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ARS Home » Midwest Area » Peoria, Illinois » National Center for Agricultural Utilization Research » Bioenergy Research » Research » Publications at this Location » Publication #380981

Research Project: New Bioproducts for Advanced Biorefineries

Location: Bioenergy Research

Title: Can xylose be fermented to biofuel butanol in continuous long-term reactors: If not, what options are there?

item Qureshi, Nasib
item LIN, XIAOQING - Guangdong University
item TAO, SHUNHUI - Guangdong University
item Liu, Siqing
item HUANG, HAIBO - Virginia Polytechnic Institution & State University
item Nichols, Nancy

Submitted to: Energies
Publication Type: Peer Reviewed Journal
Publication Acceptance Date: 6/21/2023
Publication Date: 6/26/2023
Citation: Qureshi, N., Lin, X., Tao, S., Liu, S., Huang, H., Nichols, N.N. 2023. Can xylose be fermented to biofuel butanol in continuous long-term reactors: If not, what options are there? Energies. 16(13). Article 4945.

Interpretive Summary: There is avid interest in developing biological source of fuel. Butanol produced by fermentation is one possible source. Butanol already commands a 350 million gallons per year market and the potential market for commercial biofuel is huge at 143 billion gallons per year. Fermentation of cellulosic feedstocks are necessary to produce large volumes of advanced biofuels. Traditionally, butanol has been produced using grain and sugar crops by fermenting the sugars like glucose, fructose, and sucrose. However, cellulosic feedstocks contain large amounts of a different sugar, xylose. It was found that the industrial bacterium used here for the fermentation produced as much product from xylose as from glucose. However, when the xylose concentration was increased to a level relevant for commercial fermentations, much of the xylose went unused. It was hypothesized that the fermentation stopped once the butanol concentration reached a toxic level for the bacterium. We tested this by adding a system to allow for removing and collecting butanol (and the other fermentation products) while the fermentation was ongoing. Using this system and with a few other minor modifications, up to a 15% xylose (150 gL-1) solution could be completely fermented to butanol. This research directly relates to the growing field of biofuel and by agricultural processors and farmers looking to expand their markets.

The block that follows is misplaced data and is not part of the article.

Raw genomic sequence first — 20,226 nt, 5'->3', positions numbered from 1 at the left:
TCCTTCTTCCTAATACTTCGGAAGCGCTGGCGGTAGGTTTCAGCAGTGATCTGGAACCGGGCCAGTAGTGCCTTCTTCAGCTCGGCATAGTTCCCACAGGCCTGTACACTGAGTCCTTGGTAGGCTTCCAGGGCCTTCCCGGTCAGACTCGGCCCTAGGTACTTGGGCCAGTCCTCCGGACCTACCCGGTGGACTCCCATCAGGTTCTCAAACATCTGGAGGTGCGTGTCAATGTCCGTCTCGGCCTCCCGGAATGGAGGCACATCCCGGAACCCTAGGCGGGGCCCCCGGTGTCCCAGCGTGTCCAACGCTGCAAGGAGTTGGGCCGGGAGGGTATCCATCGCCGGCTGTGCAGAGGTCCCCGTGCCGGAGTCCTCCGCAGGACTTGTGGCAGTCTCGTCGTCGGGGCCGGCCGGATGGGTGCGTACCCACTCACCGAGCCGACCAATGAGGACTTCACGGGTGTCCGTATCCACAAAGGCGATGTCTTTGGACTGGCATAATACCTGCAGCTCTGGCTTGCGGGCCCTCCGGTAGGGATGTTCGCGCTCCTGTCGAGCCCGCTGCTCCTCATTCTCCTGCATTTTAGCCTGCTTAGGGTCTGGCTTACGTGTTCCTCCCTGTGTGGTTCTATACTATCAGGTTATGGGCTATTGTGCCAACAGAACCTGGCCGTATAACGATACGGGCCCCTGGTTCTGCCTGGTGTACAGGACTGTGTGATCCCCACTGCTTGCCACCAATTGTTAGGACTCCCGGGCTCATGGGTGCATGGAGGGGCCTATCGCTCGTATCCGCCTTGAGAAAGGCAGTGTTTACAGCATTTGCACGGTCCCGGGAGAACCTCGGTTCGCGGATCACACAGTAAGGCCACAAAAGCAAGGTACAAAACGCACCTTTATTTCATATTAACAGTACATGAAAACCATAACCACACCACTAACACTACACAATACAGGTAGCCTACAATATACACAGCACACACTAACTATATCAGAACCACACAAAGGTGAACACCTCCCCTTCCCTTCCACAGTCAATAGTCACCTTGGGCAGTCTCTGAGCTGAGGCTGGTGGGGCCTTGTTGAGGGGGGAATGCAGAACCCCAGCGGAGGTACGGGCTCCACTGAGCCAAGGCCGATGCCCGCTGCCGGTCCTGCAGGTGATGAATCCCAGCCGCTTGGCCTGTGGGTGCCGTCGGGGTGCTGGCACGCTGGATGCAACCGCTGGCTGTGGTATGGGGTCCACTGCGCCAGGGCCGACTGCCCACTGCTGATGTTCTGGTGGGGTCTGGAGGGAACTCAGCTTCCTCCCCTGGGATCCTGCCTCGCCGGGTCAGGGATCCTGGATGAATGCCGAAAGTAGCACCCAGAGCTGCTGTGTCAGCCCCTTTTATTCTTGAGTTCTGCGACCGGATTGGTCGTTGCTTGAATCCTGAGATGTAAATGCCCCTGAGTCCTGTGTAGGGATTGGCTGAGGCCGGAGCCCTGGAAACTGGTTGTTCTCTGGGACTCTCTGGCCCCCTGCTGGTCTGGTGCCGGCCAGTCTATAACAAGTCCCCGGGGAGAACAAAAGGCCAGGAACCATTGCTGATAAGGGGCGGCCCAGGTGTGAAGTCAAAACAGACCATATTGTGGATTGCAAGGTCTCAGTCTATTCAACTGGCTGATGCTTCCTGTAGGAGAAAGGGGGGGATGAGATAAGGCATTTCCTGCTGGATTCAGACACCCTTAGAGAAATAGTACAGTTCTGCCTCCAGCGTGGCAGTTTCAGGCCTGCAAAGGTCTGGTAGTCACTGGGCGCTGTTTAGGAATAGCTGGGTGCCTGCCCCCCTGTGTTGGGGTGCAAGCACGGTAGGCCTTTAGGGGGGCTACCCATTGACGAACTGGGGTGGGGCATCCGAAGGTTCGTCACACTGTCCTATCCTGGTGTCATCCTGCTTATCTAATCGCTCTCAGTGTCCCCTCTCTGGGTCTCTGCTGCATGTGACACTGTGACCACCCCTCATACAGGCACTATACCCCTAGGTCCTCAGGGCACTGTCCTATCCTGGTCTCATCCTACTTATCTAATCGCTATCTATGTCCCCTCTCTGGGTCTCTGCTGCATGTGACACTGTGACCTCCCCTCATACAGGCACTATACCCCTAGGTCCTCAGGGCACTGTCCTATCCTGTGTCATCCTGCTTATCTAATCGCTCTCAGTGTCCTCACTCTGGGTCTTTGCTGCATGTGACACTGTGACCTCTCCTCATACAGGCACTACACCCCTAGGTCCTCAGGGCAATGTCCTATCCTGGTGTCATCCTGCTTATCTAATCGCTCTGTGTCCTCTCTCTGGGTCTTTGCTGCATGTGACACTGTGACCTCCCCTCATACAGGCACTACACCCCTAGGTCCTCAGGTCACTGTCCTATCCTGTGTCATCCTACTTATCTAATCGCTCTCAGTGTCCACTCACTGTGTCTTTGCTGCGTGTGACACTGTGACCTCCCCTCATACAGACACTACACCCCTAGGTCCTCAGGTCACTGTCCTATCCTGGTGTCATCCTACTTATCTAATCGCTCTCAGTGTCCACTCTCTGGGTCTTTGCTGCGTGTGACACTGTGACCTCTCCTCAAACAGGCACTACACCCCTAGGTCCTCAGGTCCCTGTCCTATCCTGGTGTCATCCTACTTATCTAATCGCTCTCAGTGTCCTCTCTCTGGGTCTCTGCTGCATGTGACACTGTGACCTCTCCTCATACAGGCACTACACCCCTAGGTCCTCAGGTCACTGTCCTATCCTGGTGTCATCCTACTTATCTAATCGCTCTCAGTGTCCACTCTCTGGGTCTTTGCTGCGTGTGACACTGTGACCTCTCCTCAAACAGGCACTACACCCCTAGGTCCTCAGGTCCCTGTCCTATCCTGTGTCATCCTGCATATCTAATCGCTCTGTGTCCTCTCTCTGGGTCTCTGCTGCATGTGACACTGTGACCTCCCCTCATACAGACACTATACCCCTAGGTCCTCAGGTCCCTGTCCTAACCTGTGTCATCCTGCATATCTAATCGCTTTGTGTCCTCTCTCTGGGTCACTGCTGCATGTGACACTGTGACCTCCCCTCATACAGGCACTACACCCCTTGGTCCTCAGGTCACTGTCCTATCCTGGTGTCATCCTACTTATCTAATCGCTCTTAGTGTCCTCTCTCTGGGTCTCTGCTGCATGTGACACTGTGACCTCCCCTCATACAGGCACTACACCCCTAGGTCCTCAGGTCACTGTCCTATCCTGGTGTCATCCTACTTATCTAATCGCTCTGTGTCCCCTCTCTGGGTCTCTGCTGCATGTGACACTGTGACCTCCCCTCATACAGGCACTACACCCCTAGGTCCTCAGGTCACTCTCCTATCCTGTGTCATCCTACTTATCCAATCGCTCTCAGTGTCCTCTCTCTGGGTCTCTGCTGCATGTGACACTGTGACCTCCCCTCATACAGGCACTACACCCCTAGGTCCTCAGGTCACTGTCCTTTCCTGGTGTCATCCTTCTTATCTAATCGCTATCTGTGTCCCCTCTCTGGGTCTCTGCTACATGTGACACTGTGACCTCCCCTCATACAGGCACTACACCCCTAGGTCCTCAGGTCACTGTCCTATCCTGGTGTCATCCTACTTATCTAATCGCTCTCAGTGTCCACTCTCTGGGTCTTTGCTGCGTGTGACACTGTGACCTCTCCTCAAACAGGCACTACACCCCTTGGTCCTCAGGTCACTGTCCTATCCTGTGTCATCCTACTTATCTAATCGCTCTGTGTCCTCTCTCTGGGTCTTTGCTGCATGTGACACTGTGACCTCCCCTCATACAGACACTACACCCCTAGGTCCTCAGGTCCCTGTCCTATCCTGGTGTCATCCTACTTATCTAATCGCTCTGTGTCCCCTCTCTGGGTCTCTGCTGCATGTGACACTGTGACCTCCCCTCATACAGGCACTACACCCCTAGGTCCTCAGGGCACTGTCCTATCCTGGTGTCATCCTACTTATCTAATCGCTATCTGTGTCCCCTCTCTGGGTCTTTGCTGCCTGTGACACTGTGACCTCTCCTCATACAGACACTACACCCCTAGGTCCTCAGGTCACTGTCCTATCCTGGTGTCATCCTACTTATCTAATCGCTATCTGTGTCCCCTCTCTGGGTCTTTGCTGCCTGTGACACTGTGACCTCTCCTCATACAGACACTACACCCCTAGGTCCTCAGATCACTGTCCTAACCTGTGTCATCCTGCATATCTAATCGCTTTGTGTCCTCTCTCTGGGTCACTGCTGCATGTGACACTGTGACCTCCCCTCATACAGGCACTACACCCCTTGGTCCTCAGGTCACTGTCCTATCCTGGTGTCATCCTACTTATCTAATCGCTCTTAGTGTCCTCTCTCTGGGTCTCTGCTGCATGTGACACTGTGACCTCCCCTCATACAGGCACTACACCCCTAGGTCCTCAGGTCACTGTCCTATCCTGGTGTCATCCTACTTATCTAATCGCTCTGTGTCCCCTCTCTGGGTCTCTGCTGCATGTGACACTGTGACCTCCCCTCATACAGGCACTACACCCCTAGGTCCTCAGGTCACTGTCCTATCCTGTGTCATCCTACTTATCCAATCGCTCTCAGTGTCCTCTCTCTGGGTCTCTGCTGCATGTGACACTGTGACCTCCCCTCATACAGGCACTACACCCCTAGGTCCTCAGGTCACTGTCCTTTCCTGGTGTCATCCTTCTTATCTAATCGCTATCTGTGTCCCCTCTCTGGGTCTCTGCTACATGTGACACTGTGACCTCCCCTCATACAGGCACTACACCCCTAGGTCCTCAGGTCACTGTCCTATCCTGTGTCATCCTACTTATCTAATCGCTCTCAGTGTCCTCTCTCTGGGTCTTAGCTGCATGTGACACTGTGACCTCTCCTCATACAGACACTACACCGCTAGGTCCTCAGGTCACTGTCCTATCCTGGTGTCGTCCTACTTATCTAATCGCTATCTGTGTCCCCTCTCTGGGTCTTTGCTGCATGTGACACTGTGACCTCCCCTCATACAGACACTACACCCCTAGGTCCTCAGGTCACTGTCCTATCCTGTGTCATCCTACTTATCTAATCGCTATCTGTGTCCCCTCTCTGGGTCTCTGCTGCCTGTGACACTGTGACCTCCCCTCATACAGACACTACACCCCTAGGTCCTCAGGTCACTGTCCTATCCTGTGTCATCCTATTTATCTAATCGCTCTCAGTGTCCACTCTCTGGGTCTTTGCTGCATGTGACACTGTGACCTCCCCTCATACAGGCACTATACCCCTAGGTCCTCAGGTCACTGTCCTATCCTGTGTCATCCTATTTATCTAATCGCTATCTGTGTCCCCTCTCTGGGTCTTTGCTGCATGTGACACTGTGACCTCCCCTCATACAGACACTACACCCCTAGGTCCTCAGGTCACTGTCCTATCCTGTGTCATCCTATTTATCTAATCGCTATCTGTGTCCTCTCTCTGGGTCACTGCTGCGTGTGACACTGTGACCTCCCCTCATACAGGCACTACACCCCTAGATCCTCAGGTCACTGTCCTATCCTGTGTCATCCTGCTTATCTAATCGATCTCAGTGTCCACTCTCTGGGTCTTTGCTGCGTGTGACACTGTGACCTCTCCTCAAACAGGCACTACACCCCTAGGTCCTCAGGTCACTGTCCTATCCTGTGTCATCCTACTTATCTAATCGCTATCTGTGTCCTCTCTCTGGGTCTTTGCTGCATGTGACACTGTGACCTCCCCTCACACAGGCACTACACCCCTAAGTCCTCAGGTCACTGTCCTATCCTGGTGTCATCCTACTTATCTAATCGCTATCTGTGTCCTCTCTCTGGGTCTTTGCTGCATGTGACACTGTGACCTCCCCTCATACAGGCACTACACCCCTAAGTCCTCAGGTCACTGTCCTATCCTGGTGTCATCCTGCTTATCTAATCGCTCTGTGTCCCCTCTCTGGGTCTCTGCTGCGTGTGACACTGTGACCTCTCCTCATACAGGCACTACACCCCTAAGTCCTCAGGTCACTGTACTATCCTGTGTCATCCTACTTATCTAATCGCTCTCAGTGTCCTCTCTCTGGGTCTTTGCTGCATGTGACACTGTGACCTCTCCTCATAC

Technical Abstract: This study applied concentrated xylose (60–250 g/L) medium to produce butanol (acetone butanol ethanol, or ABE). A control batch fermentation of 61 g/L initial glucose using Clostridium beijerinckii P260 resulted in a productivity and yield of 0.33 g/L·h and 0.43 g/g, respectively. Use of 60 g/L xylose in a batch system resulted in productivity and yield of 0.26 g/L·h, and 0.40 g/g, respectively. In these two experiments, the culture fermented 89.3% glucose and 83.6% of xylose, respectively. When ABE recovery was coupled with fermentation for continuous solvent removal, the culture fermented all the added xylose (60 g/L). This system resulted in a productivity and yield of 0.66 g/L·h and 0.44 g/g, respectively. When the sugar concentration was further increased above 100 g/L, only a small fraction of the sugar was fermented in batch cultures without product removal. However, with simultaneous product removal, all the xylose (150 g/L) was fermented provided the culture was fed with nutrients intermittently. In this system, 66.32 g/L ABE was produced from 150 g/L xylose with a productivity of 0.44 g/L·h and yield of 0.44 g/g. Using the integrated culture system allowed sugar consumption to be increased by 300% (150 g/L). The continuous system using xylose as a feed did not sustain and after 36 days (864 h) of fermentation, it produced only 2–3 g/L ABE. Rather, the culture became acidogenic and produced 4–5 g/L acids (acetic and butyric). This study suggested that xylose be fermented in batch reactors coupled with simultaneous product recovery rather than in continuous reactors.